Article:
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Eye for an Eye

[Photo: RedEye by lokiv7]


Everyday when I wake up in the morning, I flip through whatever little nuggets of news someone(?) in the world chooses to make available to my cellphone to read. Nothing earthshattering, but on occasion, there's articles like this one that get me thinking; thought I'd share this one today:

MADRID (AP) — An Iranian woman [Bahrami] living in Spain said Wednesday she welcomed a Tehran court ruling that awards her eye-for-an-eye justice against a suitor who blinded her with acid.
[...]
Late last year an Iranian court ruled that the man — identified only as Majid — who blinded Bahrami in 2004 after she spurned him, should also be blinded with acid based on the Islamic law system of "qisas," or eye-for-an-eye retribution, according to Iranian newspaper reports from November.

Just this idea alone raises questions for me over what justice truly is, and whether punishments like this are for simple revenge, or if they are truly preventing future repeats of the same crime. If someone steals my car, are things really square if I'm allowed to go steal theirs? Does 'eye for an eye' really work any better than our current system of fines/jailtime does now? One person is already blind, does it really square things if we purposely blind someone else?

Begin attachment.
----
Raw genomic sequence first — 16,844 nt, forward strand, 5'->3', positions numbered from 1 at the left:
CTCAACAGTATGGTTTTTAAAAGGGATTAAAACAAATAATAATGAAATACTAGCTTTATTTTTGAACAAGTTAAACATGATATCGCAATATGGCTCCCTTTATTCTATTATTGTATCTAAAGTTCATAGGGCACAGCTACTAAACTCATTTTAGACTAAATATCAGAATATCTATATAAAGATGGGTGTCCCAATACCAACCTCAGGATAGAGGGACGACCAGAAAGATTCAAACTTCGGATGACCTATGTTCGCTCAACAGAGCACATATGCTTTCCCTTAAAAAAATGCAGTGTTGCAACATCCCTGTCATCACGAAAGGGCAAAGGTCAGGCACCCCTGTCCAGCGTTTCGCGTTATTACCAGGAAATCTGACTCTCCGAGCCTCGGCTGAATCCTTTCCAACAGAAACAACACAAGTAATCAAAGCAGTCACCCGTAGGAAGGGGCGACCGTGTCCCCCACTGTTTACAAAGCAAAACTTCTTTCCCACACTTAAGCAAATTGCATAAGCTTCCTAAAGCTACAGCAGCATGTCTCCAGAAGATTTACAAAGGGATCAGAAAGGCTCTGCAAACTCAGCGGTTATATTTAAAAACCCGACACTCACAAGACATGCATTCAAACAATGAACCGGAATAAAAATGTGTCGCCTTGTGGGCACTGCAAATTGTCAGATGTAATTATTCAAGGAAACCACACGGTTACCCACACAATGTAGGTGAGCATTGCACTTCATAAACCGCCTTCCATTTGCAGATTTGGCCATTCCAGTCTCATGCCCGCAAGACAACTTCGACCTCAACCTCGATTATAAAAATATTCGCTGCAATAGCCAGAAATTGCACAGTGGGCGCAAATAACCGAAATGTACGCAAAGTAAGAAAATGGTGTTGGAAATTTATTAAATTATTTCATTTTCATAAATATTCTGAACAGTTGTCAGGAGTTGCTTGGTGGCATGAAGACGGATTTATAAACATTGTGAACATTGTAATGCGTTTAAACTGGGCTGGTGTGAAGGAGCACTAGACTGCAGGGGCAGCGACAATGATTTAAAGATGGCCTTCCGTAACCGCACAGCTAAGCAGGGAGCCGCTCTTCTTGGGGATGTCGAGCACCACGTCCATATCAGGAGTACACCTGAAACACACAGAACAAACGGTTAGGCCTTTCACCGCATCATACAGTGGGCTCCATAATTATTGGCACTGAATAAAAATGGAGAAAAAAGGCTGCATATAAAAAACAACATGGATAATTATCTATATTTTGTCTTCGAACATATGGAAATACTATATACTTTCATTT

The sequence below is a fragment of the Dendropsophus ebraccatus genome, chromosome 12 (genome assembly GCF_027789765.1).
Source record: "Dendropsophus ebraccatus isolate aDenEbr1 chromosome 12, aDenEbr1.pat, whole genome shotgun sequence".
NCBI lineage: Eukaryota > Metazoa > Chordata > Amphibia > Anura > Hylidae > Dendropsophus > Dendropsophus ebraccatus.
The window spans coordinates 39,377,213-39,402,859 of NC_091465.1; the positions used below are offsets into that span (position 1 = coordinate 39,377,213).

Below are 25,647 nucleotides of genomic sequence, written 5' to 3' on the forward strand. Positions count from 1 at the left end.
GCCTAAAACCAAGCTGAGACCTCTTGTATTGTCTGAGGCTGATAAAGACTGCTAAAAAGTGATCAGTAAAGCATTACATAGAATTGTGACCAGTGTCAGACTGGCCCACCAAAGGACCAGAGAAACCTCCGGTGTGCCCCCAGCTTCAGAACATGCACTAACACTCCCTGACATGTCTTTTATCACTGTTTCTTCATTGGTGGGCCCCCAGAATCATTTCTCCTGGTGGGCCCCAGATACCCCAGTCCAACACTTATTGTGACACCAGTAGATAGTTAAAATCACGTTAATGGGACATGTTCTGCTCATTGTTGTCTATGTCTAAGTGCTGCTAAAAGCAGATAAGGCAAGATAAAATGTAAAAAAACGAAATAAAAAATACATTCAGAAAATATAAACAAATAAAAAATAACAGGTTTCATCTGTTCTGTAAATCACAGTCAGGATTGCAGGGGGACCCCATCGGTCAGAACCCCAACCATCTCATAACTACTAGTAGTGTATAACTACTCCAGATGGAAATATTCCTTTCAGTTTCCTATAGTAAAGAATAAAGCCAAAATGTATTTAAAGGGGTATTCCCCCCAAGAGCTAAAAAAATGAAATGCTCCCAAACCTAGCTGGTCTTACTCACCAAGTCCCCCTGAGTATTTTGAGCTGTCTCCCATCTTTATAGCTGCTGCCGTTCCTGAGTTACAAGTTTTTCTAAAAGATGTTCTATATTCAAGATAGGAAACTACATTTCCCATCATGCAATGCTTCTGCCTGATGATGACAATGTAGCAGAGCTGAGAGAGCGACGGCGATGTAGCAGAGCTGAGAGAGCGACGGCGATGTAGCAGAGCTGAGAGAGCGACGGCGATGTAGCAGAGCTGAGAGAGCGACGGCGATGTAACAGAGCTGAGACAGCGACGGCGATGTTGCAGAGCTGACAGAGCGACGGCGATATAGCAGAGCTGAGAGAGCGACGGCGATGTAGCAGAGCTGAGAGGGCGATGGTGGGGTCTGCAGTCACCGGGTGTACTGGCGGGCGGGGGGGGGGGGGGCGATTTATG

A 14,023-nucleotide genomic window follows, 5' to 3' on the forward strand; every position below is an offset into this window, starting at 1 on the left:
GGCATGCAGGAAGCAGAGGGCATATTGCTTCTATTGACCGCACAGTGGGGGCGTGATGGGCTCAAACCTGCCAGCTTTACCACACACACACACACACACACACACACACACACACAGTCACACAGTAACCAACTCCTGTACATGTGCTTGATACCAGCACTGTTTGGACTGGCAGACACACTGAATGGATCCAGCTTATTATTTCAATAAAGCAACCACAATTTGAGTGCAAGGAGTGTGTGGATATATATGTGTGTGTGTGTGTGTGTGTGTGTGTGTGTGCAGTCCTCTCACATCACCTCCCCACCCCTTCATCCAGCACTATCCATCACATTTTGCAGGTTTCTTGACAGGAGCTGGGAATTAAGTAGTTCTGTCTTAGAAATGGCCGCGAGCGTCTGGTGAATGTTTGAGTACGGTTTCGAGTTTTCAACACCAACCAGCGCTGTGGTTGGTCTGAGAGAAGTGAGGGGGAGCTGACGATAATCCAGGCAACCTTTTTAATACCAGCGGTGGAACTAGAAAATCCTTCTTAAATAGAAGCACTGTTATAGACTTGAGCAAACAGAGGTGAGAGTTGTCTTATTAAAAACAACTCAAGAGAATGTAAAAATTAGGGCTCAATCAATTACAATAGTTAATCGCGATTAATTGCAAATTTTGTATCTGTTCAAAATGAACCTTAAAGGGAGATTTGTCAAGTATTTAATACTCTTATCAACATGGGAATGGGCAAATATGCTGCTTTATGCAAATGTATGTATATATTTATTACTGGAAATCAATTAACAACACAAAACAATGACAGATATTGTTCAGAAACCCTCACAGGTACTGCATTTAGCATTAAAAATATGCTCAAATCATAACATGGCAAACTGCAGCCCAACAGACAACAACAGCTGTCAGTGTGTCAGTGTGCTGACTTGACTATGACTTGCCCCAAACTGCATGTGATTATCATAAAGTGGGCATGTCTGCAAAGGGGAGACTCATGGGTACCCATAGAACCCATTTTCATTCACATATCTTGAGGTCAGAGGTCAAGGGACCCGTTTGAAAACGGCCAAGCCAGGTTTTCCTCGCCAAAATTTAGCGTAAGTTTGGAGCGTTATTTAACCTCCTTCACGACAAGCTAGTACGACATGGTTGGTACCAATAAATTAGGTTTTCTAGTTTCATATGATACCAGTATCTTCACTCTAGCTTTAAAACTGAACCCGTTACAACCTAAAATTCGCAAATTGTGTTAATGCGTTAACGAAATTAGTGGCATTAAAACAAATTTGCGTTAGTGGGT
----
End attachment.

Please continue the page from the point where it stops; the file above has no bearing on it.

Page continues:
Anyway, all that aside, there's more to this story, because..

Bahrami [...] said Wednesday that under Iranian law, she is entitled to blind him in only one eye, [...] because in Iran women are not considered equal to men.

"They have told us that my two eyes are equal to one of his because in my country each man is worth two women. [Men and women] are not the same,"

Now, I was already struggling to find actual justice in the punishment, and now I can't even find justice in the justice! If I steal a woman's car, is she only entitled to steal half of my car in return? Only entitled to steal it on every even day of the month?

The whole reason her blindness is so bad, is that she can't see .. anything! Where is the justice in him only losing a portion of his sight? (though, where is the justice in him being blind as well ... neither brings her sight back, so what's the point?)

So, .. go. What's the point? :)